One early morning, I was listening to music on low volume as a backdrop for doing the morning ritual of prayer/meditation/reading, what many of us call PMR. The instrumental, “Walking in the Air,” by George Winston came up on the playlist. I like the melody because it reminds me of one of my sons when he was little, just old enough to watch videos. I first heard the music when it was matched to a video of a snowman that came to life in winter and slowly melted when the warmth of spring began. The instrumental and visual was very beautiful. I would watch it as attentively as my little son would.
Hard to believe how long ago that music became a piece of my life. Many of you may never have heard the instrumental, but you do know how music can take us to places, times, and memories of the heart. How it can awaken things we weren’t thinking about before the music started and usher us into places that will always be terribly or mildly painful. Terribly painful because it can remind us of a time we wish had never been. Mildly painful because it reminds us of a place we wish we could return to or never leave, but can’t because it is past.
The mildly painful is not so bad even though it hurts, because it is always reflective of love. I remember the time with my son, wish I could have it back, recall our youth, can see him, can feel the warmth of the room, can see the trees and grass in our backyard just outside the window, can remember the simple goodness and the naïve innocence of his presence—all a part of times gone by. Wonderful and sad, the sadness that comes from caring and remembering caring that we cannot touch again unless we “re-see” what is gone.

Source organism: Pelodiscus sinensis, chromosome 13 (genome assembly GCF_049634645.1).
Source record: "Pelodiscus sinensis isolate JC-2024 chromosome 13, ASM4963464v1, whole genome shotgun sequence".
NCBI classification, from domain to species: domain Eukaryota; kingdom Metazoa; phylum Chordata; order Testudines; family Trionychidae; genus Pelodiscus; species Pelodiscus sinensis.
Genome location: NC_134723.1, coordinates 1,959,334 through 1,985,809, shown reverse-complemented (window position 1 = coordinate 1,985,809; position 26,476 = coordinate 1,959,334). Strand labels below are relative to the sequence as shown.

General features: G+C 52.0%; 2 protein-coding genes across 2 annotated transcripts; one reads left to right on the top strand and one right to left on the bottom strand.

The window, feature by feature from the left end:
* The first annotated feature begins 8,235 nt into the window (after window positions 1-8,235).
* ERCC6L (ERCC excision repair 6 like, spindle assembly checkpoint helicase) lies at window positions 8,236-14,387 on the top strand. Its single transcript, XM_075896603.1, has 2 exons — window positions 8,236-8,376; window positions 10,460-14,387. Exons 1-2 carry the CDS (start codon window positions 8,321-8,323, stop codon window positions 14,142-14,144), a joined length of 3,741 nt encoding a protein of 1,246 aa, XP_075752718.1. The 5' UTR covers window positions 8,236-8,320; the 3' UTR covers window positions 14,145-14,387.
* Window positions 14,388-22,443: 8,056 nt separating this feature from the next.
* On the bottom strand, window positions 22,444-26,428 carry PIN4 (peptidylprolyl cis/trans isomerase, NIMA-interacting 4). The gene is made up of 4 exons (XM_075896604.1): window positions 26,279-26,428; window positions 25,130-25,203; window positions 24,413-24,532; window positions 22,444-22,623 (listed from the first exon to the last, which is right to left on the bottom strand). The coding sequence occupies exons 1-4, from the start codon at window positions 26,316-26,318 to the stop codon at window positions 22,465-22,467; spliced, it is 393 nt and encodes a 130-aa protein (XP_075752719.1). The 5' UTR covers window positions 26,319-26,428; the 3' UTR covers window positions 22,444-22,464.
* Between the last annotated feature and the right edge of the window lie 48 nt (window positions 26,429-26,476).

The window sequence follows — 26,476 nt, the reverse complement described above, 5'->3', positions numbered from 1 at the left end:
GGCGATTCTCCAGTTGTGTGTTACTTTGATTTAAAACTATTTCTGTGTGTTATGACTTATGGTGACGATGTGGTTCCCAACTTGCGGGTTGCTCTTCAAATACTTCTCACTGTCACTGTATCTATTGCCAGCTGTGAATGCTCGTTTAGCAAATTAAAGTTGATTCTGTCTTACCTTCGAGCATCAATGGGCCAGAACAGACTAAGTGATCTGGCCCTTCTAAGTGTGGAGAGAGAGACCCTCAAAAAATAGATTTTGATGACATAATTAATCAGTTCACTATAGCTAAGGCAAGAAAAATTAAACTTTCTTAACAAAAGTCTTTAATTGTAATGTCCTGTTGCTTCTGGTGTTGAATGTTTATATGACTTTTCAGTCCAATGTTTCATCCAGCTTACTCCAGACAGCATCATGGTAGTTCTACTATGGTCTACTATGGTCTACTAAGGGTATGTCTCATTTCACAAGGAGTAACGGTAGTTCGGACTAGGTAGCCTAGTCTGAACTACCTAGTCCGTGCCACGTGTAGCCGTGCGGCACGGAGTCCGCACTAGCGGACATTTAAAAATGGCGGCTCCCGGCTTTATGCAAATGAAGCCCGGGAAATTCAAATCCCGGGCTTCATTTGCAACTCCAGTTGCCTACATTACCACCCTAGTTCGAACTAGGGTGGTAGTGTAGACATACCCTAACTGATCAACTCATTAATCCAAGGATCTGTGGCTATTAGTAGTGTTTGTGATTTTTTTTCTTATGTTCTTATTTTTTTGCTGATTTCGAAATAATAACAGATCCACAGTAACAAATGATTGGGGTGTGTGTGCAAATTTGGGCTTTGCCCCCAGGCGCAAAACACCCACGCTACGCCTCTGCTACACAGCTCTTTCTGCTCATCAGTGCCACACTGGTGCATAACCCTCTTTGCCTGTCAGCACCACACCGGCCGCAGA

I remember one warm day, he stood in the driveway with a Santa Clause hat on, long after Christmas. It was spring, a rain had just passed and a rainbow crossed the sky as the sun returned. I said something about a pot of gold at the end of the rainbow. He started walking towards the direction I pointed and said he wanted me to take him there, to that place. I recall being struck by the conflict of how much I wanted for him and how much I couldn’t deliver. There is no pot of gold and if there were, I wouldn’t be able to get us to that place. It is somewhere over the rainbow, where no one can go.
We are on earth, and bound to it. We can, however, travel beyond it. We do so by tolerating and grasping the sweet pains of remembering times and places that we wish we could touch again. We almost do touch those places again when we let the music of what matters most to us to be played again. When we let it play again in the place that matters most—the heart of who we are, where we store everything and everyone that we treasure as much as life itself. Sadness is an inexpensive price to pay when love carries it on its wings.